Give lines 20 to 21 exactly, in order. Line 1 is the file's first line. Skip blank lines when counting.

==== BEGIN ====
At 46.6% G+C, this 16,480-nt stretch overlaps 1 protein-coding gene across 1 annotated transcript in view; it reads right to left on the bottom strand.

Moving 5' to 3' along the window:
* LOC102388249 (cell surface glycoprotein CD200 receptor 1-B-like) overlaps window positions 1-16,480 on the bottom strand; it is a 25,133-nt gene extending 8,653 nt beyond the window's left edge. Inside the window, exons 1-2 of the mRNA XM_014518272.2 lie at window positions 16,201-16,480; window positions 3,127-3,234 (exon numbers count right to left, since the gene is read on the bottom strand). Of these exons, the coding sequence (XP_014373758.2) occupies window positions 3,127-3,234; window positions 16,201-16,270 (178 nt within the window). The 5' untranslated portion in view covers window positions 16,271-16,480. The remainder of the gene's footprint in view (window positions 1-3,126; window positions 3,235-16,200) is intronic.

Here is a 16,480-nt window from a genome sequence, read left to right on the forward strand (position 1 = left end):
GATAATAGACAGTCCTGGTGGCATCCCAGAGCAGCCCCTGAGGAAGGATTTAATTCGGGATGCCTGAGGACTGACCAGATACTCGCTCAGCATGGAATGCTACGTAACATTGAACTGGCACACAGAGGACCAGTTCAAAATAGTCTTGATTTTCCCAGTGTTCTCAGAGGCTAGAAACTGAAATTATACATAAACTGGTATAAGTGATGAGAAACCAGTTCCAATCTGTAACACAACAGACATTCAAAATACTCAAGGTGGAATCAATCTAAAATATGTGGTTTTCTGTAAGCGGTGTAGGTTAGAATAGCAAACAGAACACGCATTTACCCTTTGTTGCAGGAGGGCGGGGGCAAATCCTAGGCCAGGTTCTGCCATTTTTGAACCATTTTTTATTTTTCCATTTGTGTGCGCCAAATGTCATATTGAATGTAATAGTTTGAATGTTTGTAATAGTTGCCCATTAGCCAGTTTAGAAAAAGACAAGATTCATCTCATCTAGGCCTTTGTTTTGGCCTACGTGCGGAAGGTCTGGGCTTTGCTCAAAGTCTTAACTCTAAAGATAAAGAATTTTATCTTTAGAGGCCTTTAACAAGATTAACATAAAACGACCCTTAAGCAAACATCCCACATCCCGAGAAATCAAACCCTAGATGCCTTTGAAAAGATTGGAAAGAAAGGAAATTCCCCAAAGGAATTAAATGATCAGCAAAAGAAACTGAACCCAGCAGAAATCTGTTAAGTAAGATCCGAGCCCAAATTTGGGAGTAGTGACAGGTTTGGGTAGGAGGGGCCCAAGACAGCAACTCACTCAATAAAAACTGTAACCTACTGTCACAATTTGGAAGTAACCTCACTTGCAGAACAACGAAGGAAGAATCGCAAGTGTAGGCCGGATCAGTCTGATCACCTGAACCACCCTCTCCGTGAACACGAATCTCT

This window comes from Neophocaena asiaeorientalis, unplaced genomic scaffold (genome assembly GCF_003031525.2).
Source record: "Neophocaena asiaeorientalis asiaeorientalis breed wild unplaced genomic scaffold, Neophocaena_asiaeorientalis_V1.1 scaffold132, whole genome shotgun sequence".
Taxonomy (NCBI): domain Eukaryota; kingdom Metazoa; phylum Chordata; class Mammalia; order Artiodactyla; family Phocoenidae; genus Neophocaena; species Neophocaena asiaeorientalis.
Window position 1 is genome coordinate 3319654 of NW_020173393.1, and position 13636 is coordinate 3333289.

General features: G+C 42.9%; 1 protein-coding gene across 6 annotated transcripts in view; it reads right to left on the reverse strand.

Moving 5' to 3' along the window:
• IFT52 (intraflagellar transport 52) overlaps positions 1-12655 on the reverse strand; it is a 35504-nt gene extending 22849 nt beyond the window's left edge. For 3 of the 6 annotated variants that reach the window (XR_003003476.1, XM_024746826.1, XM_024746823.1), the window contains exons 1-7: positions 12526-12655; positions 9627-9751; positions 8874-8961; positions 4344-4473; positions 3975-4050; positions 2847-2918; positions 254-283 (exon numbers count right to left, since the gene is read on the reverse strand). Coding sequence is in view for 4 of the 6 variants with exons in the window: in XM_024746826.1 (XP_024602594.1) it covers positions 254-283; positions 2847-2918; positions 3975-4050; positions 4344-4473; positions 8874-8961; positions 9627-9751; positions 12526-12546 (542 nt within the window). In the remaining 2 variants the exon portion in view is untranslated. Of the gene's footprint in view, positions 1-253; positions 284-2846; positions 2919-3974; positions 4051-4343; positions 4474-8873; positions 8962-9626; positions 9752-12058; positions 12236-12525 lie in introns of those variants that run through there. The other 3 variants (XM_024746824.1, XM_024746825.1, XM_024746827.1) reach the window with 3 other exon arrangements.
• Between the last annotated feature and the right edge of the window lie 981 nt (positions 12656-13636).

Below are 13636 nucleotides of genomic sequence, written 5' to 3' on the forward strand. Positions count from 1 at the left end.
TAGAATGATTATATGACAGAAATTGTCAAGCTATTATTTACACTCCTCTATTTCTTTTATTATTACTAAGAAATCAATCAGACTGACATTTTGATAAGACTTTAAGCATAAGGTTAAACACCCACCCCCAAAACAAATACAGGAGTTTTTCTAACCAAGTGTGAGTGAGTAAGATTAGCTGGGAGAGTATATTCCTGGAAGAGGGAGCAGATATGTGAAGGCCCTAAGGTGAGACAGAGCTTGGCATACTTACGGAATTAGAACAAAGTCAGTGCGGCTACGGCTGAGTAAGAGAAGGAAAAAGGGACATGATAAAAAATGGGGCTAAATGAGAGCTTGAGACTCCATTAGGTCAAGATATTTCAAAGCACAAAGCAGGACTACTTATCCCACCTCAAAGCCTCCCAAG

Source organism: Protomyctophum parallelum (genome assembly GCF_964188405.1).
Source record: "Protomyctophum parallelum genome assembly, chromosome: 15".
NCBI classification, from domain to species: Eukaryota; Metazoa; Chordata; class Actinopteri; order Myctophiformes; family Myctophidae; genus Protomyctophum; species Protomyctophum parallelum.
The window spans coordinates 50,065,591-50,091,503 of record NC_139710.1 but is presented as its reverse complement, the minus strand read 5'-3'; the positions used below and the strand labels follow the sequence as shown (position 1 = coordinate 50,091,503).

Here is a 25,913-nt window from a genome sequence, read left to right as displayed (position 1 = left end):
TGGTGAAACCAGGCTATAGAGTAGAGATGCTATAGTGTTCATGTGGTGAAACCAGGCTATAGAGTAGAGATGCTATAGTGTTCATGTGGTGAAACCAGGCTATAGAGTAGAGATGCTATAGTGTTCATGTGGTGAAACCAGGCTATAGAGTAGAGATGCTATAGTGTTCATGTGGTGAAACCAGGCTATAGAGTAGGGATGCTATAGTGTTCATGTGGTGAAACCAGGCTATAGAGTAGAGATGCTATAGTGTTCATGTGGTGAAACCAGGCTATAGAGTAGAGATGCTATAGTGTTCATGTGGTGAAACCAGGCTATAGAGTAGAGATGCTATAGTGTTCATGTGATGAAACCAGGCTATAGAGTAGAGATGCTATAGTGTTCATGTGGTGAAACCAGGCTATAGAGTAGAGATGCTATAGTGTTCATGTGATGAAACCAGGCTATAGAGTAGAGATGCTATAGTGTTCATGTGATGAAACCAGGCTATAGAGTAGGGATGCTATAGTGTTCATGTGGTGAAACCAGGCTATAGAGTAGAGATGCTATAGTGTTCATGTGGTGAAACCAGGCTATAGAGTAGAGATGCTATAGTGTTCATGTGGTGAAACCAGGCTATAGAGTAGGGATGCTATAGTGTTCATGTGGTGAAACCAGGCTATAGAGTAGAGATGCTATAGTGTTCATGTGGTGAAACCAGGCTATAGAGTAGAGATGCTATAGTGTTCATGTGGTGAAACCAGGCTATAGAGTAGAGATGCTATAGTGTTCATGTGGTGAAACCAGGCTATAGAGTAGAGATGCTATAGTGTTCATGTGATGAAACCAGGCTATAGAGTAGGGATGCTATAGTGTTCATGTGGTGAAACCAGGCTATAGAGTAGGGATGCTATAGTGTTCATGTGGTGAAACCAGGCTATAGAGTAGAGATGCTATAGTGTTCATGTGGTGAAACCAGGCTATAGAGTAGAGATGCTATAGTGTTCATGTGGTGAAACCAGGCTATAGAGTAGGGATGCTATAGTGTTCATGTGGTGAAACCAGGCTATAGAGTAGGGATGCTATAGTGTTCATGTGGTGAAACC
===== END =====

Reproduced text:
Here is a 25,913-nt window from a genome sequence, read left to right as displayed (position 1 = left end):
TGGTGAAACCAGGCTATAGAGTAGAGATGCTATAGTGTTCATGTGGTGAAACCAGGCTATAGAGTAGAGATGCTATAGTGTTCATGTGGTGAAACCAGGCTATAGAGTAGAGATGCTATAGTGTTCATGTGGTGAAACCAGGCTATAGAGTAGAGATGCTATAGTGTTCATGTGGTGAAACCAGGCTATAGAGTAGGGATGCTATAGTGTTCATGTGGTGAAACCAGGCTATAGAGTAGAGATGCTATAGTGTTCATGTGGTGAAACCAGGCTATAGAGTAGAGATGCTATAGTGTTCATGTGGTGAAACCAGGCTATAGAGTAGAGATGCTATAGTGTTCATGTGATGAAACCAGGCTATAGAGTAGAGATGCTATAGTGTTCATGTGGTGAAACCAGGCTATAGAGTAGAGATGCTATAGTGTTCATGTGATGAAACCAGGCTATAGAGTAGAGATGCTATAGTGTTCATGTGATGAAACCAGGCTATAGAGTAGGGATGCTATAGTGTTCATGTGGTGAAACCAGGCTATAGAGTAGAGATGCTATAGTGTTCATGTGGTGAAACCAGGCTATAGAGTAGAGATGCTATAGTGTTCATGTGGTGAAACCAGGCTATAGAGTAGGGATGCTATAGTGTTCATGTGGTGAAACCAGGCTATAGAGTAGAGATGCTATAGTGTTCATGTGGTGAAACCAGGCTATAGAGTAGAGATGCTATAGTGTTCATGTGGTGAAACCAGGCTATAGAGTAGAGATGCTATAGTGTTCATGTGGTGAAACCAGGCTATAGAGTAGAGATGCTATAGTGTTCATGTGATGAAACCAGGCTATAGAGTAGGGATGCTATAGTGTTCATGTGGTGAAACCAGGCTATAGAGTAGGGATGCTATAGTGTTCATGTGGTGAAACCAGGCTATAGAGTAGAGATGCTATAGTGTTCATGTGGTGAAACCAGGCTATAGAGTAGAGATGCTATAGTGTTCATGTGGTGAAACCAGGCTATAGAGTAGGGATGCTATAGTGTTCATGTGGTGAAACCAGGCTATAGAGTAGGGATGCTATAGTGTTCATGTGGTGAAACC